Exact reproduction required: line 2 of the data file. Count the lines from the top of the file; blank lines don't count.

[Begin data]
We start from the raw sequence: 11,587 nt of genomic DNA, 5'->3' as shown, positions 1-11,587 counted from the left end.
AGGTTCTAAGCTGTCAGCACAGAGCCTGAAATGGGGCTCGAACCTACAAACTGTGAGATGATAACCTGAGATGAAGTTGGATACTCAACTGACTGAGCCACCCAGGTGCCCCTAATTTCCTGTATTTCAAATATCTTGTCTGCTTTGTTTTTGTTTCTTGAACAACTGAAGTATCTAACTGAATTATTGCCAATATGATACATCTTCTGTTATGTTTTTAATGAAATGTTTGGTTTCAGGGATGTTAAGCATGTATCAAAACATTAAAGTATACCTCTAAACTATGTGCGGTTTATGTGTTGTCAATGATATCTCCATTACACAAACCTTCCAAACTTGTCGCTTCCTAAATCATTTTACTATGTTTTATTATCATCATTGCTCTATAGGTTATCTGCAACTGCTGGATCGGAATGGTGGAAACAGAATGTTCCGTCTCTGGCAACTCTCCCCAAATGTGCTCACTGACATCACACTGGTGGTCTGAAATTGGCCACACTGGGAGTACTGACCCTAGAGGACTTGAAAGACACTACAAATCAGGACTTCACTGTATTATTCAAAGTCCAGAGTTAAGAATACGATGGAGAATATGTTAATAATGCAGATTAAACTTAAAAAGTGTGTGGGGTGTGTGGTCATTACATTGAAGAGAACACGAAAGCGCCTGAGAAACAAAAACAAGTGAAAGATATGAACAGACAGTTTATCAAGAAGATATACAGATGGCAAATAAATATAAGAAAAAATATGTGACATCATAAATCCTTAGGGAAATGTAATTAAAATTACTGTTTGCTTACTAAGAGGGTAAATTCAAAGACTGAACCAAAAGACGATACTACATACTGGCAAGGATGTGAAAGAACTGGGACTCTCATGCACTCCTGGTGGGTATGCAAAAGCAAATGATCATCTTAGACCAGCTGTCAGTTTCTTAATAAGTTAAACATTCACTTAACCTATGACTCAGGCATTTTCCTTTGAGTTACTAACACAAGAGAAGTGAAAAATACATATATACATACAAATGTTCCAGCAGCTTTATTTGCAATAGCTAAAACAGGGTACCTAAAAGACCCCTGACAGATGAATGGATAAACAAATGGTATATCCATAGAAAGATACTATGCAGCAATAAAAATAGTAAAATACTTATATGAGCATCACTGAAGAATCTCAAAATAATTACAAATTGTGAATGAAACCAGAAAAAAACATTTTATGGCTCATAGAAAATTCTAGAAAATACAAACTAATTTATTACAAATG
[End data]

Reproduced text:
AGGTTCTAAGCTGTCAGCACAGAGCCTGAAATGGGGCTCGAACCTACAAACTGTGAGATGATAACCTGAGATGAAGTTGGATACTCAACTGACTGAGCCACCCAGGTGCCCCTAATTTCCTGTATTTCAAATATCTTGTCTGCTTTGTTTTTGTTTCTTGAACAACTGAAGTATCTAACTGAATTATTGCCAATATGATACATCTTCTGTTATGTTTTTAATGAAATGTTTGGTTTCAGGGATGTTAAGCATGTATCAAAACATTAAAGTATACCTCTAAACTATGTGCGGTTTATGTGTTGTCAATGATATCTCCATTACACAAACCTTCCAAACTTGTCGCTTCCTAAATCATTTTACTATGTTTTATTATCATCATTGCTCTATAGGTTATCTGCAACTGCTGGATCGGAATGGTGGAAACAGAATGTTCCGTCTCTGGCAACTCTCCCCAAATGTGCTCACTGACATCACACTGGTGGTCTGAAATTGGCCACACTGGGAGTACTGACCCTAGAGGACTTGAAAGACACTACAAATCAGGACTTCACTGTATTATTCAAAGTCCAGAGTTAAGAATACGATGGAGAATATGTTAATAATGCAGATTAAACTTAAAAAGTGTGTGGGGTGTGTGGTCATTACATTGAAGAGAACACGAAAGCGCCTGAGAAACAAAAACAAGTGAAAGATATGAACAGACAGTTTATCAAGAAGATATACAGATGGCAAATAAATATAAGAAAAAATATGTGACATCATAAATCCTTAGGGAAATGTAATTAAAATTACTGTTTGCTTACTAAGAGGGTAAATTCAAAGACTGAACCAAAAGACGATACTACATACTGGCAAGGATGTGAAAGAACTGGGACTCTCATGCACTCCTGGTGGGTATGCAAAAGCAAATGATCATCTTAGACCAGCTGTCAGTTTCTTAATAAGTTAAACATTCACTTAACCTATGACTCAGGCATTTTCCTTTGAGTTACTAACACAAGAGAAGTGAAAAATACATATATACATACAAATGTTCCAGCAGCTTTATTTGCAATAGCTAAAACAGGGTACCTAAAAGACCCCTGACAGATGAATGGATAAACAAATGGTATATCCATAGAAAGATACTATGCAGCAATAAAAATAGTAAAATACTTATATGAGCATCACTGAAGAATCTCAAAATAATTACAAATTGTGAATGAAACCAGAAAAAAACATTTTATGGCTCATAGAAAATTCTAGAAAATACAAACTAATTTATTACAAATG